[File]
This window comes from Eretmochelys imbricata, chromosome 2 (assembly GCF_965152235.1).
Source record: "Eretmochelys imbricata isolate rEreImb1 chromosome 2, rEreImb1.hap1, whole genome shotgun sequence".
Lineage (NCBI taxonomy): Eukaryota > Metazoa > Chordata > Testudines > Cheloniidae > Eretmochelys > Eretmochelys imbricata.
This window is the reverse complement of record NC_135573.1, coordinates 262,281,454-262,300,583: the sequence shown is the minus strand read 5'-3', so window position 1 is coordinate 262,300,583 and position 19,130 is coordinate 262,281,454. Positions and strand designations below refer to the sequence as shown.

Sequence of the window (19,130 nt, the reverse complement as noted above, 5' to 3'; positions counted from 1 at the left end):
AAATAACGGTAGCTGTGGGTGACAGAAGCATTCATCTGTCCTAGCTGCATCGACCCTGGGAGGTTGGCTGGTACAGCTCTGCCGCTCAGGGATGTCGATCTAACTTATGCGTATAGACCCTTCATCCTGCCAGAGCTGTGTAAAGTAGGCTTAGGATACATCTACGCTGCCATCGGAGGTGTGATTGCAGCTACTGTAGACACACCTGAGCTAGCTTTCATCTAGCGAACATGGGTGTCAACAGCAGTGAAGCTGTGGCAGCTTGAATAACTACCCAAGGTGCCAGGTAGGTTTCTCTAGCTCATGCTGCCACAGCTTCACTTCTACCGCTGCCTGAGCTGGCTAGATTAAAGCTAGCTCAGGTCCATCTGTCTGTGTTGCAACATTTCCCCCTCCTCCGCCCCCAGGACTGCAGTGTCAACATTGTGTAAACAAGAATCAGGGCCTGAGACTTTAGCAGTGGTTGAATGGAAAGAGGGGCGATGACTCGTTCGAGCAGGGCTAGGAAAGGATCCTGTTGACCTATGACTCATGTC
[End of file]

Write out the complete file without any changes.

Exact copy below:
This window comes from Eretmochelys imbricata, chromosome 2 (assembly GCF_965152235.1).
Source record: "Eretmochelys imbricata isolate rEreImb1 chromosome 2, rEreImb1.hap1, whole genome shotgun sequence".
Lineage (NCBI taxonomy): Eukaryota > Metazoa > Chordata > Testudines > Cheloniidae > Eretmochelys > Eretmochelys imbricata.
This window is the reverse complement of record NC_135573.1, coordinates 262,281,454-262,300,583: the sequence shown is the minus strand read 5'-3', so window position 1 is coordinate 262,300,583 and position 19,130 is coordinate 262,281,454. Positions and strand designations below refer to the sequence as shown.

Sequence of the window (19,130 nt, the reverse complement as noted above, 5' to 3'; positions counted from 1 at the left end):
AAATAACGGTAGCTGTGGGTGACAGAAGCATTCATCTGTCCTAGCTGCATCGACCCTGGGAGGTTGGCTGGTACAGCTCTGCCGCTCAGGGATGTCGATCTAACTTATGCGTATAGACCCTTCATCCTGCCAGAGCTGTGTAAAGTAGGCTTAGGATACATCTACGCTGCCATCGGAGGTGTGATTGCAGCTACTGTAGACACACCTGAGCTAGCTTTCATCTAGCGAACATGGGTGTCAACAGCAGTGAAGCTGTGGCAGCTTGAATAACTACCCAAGGTGCCAGGTAGGTTTCTCTAGCTCATGCTGCCACAGCTTCACTTCTACCGCTGCCTGAGCTGGCTAGATTAAAGCTAGCTCAGGTCCATCTGTCTGTGTTGCAACATTTCCCCCTCCTCCGCCCCCAGGACTGCAGTGTCAACATTGTGTAAACAAGAATCAGGGCCTGAGACTTTAGCAGTGGTTGAATGGAAAGAGGGGCGATGACTCGTTCGAGCAGGGCTAGGAAAGGATCCTGTTGACCTATGACTCATGTC